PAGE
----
FIG. 2 is a perspective of a portion of the gas turbine engine 20 illustrating a sector of the exhaust nozzle assembly 42. FIG. 3 is a cross section of the exhaust nozzle assembly 42 taken along line 3-3 of FIG. 2. The nozzle assembly 42 includes a plurality of flaps 70 and a plurality of flap seals 72. The flaps 70 and the flap seals 72 are arranged circumferentially around a centerline 74 of the exhaust nozzle assembly 42. Each flap seal 72 is positioned between a pair of adjacent flaps 70 and radially inwardly with respect to the flaps 70, such that a portion of each flap seal 72 overlaps a portion of each adjacent flap 70. More specifically, each flap 70 includes a body 76 having a sealing surface 78, and each flap seal 72 includes a body, generally referred to by the reference numeral 80, having a sealing surface 82. The flap seals 72 overlap adjacent flaps 70 such that during operation of the engine 20 a portion of each flap sealing surface 78 contacts a portion of each corresponding sealing surface 82 generally along an axial length of the flaps 70 and the flap seals 72. In one embodiment, the flap seal bodies 80 are fabricated from a ceramic matrix composite material. In another embodiment, the flap seal bodies 80 are fabricated from an oxide-based ceramic matrix composite material. Additionally, in one embodiment, the flap bodies 76 are fabricated from a ceramic matrix composite material.

Respective radially inner surfaces 86 and 88 of the flaps 70 and the flap seals 72 form a generally continuous interior surface defining an exhaust nozzle orifice 90. The orifice 90 directs a flowpath of gases received from the turbine 30 (shown in FIG. 1) out of the engine outlet end 40 to produce thrust. In the exemplary embodiment, the exhaust nozzle assembly 42 is a variable geometry exhaust nozzle, wherein a cross-sectional area of the nozzle orifice 90 is adjustable. A mounting assembly, generally referred to herein with the reference numeral 92, couples each flap seal 72 to adjacent flaps 70. The assembly 92 is movably coupled to an outer casing 94 of the engine 20 to facilitate adjustment of the cross-sectional area of the orifice 90. Additionally, the assembly 92 allows relative motion between the flaps 70 and the flap seals 72 to facilitate contact between the sealing surfaces 78 and respective sealing surfaces 82, and to facilitate adjustment of the cross-sectional area of the orifice 90. In the exemplary embodiment, the exhaust nozzle orifice 90 is generally annular, however, it should be understood the orifice 90 may be any suitable shape. For example, in an alternative embodiment, the exhaust nozzle orifice 90 is generally rectangular.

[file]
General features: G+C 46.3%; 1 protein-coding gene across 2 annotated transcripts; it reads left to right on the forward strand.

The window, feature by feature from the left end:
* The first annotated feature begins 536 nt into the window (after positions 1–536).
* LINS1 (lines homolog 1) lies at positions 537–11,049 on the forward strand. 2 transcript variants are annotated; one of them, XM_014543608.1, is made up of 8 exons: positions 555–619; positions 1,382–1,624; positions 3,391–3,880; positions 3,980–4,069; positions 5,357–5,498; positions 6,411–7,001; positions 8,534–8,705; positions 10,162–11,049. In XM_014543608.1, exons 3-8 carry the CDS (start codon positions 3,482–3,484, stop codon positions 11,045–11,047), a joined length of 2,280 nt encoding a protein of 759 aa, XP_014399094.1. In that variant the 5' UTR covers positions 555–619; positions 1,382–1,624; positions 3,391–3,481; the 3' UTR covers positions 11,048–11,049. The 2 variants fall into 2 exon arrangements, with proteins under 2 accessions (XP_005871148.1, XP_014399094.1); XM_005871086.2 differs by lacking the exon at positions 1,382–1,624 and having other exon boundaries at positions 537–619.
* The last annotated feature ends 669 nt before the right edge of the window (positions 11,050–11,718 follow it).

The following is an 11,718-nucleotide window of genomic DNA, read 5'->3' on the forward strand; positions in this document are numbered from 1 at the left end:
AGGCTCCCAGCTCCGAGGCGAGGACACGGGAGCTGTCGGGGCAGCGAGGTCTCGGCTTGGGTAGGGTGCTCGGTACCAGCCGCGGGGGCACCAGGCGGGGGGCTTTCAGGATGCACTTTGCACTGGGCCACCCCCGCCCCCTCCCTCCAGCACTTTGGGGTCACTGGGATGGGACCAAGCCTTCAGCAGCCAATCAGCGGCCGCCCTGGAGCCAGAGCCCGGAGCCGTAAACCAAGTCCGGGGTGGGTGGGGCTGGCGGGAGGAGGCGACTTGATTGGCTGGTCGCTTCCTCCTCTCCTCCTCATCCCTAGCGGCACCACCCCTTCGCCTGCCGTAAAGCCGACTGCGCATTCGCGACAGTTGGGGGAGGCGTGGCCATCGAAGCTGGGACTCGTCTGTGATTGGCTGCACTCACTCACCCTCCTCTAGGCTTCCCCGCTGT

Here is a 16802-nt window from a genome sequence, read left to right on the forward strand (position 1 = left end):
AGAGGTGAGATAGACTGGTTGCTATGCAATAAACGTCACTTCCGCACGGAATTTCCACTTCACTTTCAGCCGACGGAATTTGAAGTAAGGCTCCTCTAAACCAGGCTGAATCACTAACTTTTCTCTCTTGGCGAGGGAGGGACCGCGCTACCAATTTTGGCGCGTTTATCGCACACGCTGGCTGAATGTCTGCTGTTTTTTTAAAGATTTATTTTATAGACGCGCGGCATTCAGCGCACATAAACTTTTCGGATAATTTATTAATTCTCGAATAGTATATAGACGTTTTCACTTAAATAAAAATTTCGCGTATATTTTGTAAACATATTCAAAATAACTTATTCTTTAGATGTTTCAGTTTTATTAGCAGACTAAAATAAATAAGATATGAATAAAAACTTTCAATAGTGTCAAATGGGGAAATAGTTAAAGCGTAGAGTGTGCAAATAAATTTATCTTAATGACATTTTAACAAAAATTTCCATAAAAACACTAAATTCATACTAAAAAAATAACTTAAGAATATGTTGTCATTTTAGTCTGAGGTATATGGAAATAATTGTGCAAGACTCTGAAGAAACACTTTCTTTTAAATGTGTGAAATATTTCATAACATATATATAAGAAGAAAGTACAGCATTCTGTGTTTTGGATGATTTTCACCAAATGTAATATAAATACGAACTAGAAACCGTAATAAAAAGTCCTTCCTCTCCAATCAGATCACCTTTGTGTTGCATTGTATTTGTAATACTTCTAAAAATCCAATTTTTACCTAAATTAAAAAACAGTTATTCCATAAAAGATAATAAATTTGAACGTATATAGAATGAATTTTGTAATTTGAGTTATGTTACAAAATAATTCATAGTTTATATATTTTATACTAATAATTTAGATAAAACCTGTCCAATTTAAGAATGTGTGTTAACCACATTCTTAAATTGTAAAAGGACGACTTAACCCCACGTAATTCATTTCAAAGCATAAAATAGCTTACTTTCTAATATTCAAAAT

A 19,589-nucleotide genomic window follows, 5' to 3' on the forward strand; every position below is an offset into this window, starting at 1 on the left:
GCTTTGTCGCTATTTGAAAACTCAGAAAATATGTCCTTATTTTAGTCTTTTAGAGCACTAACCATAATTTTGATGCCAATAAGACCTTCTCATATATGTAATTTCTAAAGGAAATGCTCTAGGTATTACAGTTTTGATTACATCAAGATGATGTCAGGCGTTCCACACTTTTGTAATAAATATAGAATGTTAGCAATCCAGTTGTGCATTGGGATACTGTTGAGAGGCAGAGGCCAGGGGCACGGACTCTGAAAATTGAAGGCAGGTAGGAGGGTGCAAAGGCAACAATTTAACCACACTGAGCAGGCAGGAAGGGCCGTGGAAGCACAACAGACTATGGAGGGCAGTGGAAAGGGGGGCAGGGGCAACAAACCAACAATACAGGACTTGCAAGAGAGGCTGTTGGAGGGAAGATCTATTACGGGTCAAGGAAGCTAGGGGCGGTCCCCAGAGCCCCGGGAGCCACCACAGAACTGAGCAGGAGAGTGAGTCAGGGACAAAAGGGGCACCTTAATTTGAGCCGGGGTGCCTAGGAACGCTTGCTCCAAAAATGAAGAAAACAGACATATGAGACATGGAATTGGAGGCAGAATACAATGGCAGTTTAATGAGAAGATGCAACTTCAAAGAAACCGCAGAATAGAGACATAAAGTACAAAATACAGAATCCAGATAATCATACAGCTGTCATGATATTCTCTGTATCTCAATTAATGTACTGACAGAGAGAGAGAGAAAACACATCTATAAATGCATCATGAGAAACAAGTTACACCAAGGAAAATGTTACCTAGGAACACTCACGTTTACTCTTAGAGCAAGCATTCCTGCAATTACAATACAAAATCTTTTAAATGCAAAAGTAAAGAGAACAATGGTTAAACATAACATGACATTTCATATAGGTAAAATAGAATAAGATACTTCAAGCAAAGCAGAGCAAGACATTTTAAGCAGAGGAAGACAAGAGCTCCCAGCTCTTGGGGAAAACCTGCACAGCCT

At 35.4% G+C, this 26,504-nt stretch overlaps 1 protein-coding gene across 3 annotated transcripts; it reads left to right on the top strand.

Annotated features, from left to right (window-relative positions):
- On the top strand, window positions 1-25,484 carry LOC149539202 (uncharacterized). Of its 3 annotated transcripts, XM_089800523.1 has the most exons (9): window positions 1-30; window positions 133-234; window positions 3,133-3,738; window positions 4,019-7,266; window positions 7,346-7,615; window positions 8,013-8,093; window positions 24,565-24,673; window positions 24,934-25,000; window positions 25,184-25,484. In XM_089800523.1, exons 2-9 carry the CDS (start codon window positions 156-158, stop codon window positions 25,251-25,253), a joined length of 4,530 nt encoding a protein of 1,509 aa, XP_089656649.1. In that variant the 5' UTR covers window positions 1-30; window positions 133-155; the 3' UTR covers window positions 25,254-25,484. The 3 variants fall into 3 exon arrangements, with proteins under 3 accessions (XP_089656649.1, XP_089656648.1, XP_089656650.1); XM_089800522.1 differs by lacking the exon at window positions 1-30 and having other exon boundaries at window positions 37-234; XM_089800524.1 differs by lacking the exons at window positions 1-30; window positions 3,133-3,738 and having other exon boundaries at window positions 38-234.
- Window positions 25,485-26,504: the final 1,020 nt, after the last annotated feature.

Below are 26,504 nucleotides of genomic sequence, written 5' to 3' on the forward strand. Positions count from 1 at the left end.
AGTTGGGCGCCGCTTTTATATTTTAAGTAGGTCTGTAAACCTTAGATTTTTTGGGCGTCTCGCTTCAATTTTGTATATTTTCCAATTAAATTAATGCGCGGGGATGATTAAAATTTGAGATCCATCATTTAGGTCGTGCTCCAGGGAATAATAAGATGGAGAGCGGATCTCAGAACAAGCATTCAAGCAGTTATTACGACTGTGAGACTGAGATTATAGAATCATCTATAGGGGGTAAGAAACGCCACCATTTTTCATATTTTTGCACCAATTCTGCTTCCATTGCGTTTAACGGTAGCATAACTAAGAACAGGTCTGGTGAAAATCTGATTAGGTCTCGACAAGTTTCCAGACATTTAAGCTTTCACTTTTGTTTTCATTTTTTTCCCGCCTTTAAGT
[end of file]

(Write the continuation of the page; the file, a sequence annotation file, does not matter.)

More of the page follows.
During operation of the engine 20, a pressure of the flowpath gases exiting through the exhaust nozzle orifice 90 urges the flap seals 72 against the flaps 70, and more specifically, urges the sealing surfaces 82 of the seals 72 in contact with respective sealing surfaces 78 of the flaps 70. As gases flow through the nozzle assembly 42, and more specifically the exhaust nozzle orifice 90, contact between the sealing surfaces 78 and respective sealing surfaces 82 substantially prevents leakage of gases between the flaps 70 and the flap seals 72.

FIG. 4 is a perspective of an exemplary flap seal body 80 for use with the exhaust nozzle assembly 42 (shown in FIG. 2). Generally, the body 80 includes a plurality of ends 100, 102, 104, and 106. The body 80 also includes the sealing surface 82, the radially inner surface 88, and a plurality of other surfaces 120, 122, 124, and 126. Any of the surfaces 82, 88, 120, 122, 124, and 126 may be designated a first surface or a second surface. The body 80 also includes plurality of openings, generally referred to by the reference numeral 128, for attachment to the mounting assembly 92.

FIG. 5 is a perspective of the flap seal body 80 after a material removal process. FIG. 6 is a cross-section of the flap seal body 80 taken along line 6-6 of FIG. 5. FIG. 7 is a cross-section of the flap seal body 80 taken along line 7-7 of FIG. 5. Material is removed from the body 80 using any suitable machining process, such as, for example, cutting, grinding, planing, facing, and/or milling. After material removal, the body 80 generally includes the ends 100, 102, 104, and 106, the sealing surface 82, the radially inner surface 88, and a plurality of mating surfaces 130, 132, 134, 136, 138, 140, 142, 144, 146, 148, and 150. In the exemplary embodiment, the mating surfaces 130, 134, 138, 140, 142, and 144 are generally perpendicular to the surfaces 132 and 136. In addition, in the exemplary embodiment, the mating surfaces 132 and 136 are generally perpendicular to the surfaces 146, 148, and 150. Any of the surfaces 82, 88, 130, 132, 134, 136, 138, 140, 142, 144, 146, 148, and 150 may be designated a first surface or a second surface.